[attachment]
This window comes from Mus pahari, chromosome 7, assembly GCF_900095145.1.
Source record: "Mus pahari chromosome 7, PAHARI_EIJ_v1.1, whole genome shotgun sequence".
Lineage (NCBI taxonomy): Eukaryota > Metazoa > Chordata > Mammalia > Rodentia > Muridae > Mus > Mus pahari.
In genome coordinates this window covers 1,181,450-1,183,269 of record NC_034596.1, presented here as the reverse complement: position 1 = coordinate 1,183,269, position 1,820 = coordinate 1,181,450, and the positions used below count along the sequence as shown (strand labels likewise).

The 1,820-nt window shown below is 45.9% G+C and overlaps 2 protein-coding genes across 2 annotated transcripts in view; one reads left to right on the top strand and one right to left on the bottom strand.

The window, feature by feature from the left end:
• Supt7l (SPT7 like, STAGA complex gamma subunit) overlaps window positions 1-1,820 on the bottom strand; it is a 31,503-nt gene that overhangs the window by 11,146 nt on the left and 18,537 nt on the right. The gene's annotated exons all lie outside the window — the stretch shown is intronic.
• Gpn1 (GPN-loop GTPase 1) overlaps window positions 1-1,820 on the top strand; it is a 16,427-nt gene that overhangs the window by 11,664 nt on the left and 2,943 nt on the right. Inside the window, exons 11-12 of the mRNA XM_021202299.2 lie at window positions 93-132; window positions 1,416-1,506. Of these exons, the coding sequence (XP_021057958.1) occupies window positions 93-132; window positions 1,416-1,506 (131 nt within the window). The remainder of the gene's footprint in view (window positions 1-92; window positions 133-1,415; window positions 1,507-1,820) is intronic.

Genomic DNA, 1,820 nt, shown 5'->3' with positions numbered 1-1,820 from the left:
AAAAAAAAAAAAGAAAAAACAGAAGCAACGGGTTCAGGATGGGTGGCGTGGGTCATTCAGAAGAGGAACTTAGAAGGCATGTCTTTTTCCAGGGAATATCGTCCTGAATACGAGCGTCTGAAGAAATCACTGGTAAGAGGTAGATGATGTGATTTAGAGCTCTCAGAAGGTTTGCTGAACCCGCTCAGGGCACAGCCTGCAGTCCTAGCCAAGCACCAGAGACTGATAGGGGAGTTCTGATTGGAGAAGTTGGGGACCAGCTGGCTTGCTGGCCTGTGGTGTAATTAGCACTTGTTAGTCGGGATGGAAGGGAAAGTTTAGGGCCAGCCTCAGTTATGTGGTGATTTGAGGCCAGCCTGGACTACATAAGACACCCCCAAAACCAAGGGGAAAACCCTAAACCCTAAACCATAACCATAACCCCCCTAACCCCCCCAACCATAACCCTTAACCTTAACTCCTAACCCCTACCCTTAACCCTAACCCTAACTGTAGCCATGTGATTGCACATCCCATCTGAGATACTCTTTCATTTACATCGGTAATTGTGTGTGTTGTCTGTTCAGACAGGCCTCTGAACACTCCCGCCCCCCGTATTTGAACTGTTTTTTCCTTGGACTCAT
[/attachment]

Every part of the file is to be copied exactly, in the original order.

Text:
This window comes from Mus pahari, chromosome 7, assembly GCF_900095145.1.
Source record: "Mus pahari chromosome 7, PAHARI_EIJ_v1.1, whole genome shotgun sequence".
Lineage (NCBI taxonomy): Eukaryota > Metazoa > Chordata > Mammalia > Rodentia > Muridae > Mus > Mus pahari.
In genome coordinates this window covers 1,181,450-1,183,269 of record NC_034596.1, presented here as the reverse complement: position 1 = coordinate 1,183,269, position 1,820 = coordinate 1,181,450, and the positions used below count along the sequence as shown (strand labels likewise).

The 1,820-nt window shown below is 45.9% G+C and overlaps 2 protein-coding genes across 2 annotated transcripts in view; one reads left to right on the top strand and one right to left on the bottom strand.

The window, feature by feature from the left end:
• Supt7l (SPT7 like, STAGA complex gamma subunit) overlaps window positions 1-1,820 on the bottom strand; it is a 31,503-nt gene that overhangs the window by 11,146 nt on the left and 18,537 nt on the right. The gene's annotated exons all lie outside the window — the stretch shown is intronic.
• Gpn1 (GPN-loop GTPase 1) overlaps window positions 1-1,820 on the top strand; it is a 16,427-nt gene that overhangs the window by 11,664 nt on the left and 2,943 nt on the right. Inside the window, exons 11-12 of the mRNA XM_021202299.2 lie at window positions 93-132; window positions 1,416-1,506. Of these exons, the coding sequence (XP_021057958.1) occupies window positions 93-132; window positions 1,416-1,506 (131 nt within the window). The remainder of the gene's footprint in view (window positions 1-92; window positions 133-1,415; window positions 1,507-1,820) is intronic.

Genomic DNA, 1,820 nt, shown 5'->3' with positions numbered 1-1,820 from the left:
AAAAAAAAAAAAGAAAAAACAGAAGCAACGGGTTCAGGATGGGTGGCGTGGGTCATTCAGAAGAGGAACTTAGAAGGCATGTCTTTTTCCAGGGAATATCGTCCTGAATACGAGCGTCTGAAGAAATCACTGGTAAGAGGTAGATGATGTGATTTAGAGCTCTCAGAAGGTTTGCTGAACCCGCTCAGGGCACAGCCTGCAGTCCTAGCCAAGCACCAGAGACTGATAGGGGAGTTCTGATTGGAGAAGTTGGGGACCAGCTGGCTTGCTGGCCTGTGGTGTAATTAGCACTTGTTAGTCGGGATGGAAGGGAAAGTTTAGGGCCAGCCTCAGTTATGTGGTGATTTGAGGCCAGCCTGGACTACATAAGACACCCCCAAAACCAAGGGGAAAACCCTAAACCCTAAACCATAACCATAACCCCCCTAACCCCCCCAACCATAACCCTTAACCTTAACTCCTAACCCCTACCCTTAACCCTAACCCTAACTGTAGCCATGTGATTGCACATCCCATCTGAGATACTCTTTCATTTACATCGGTAATTGTGTGTGTTGTCTGTTCAGACAGGCCTCTGAACACTCCCGCCCCCCGTATTTGAACTGTTTTTTCCTTGGACTCAT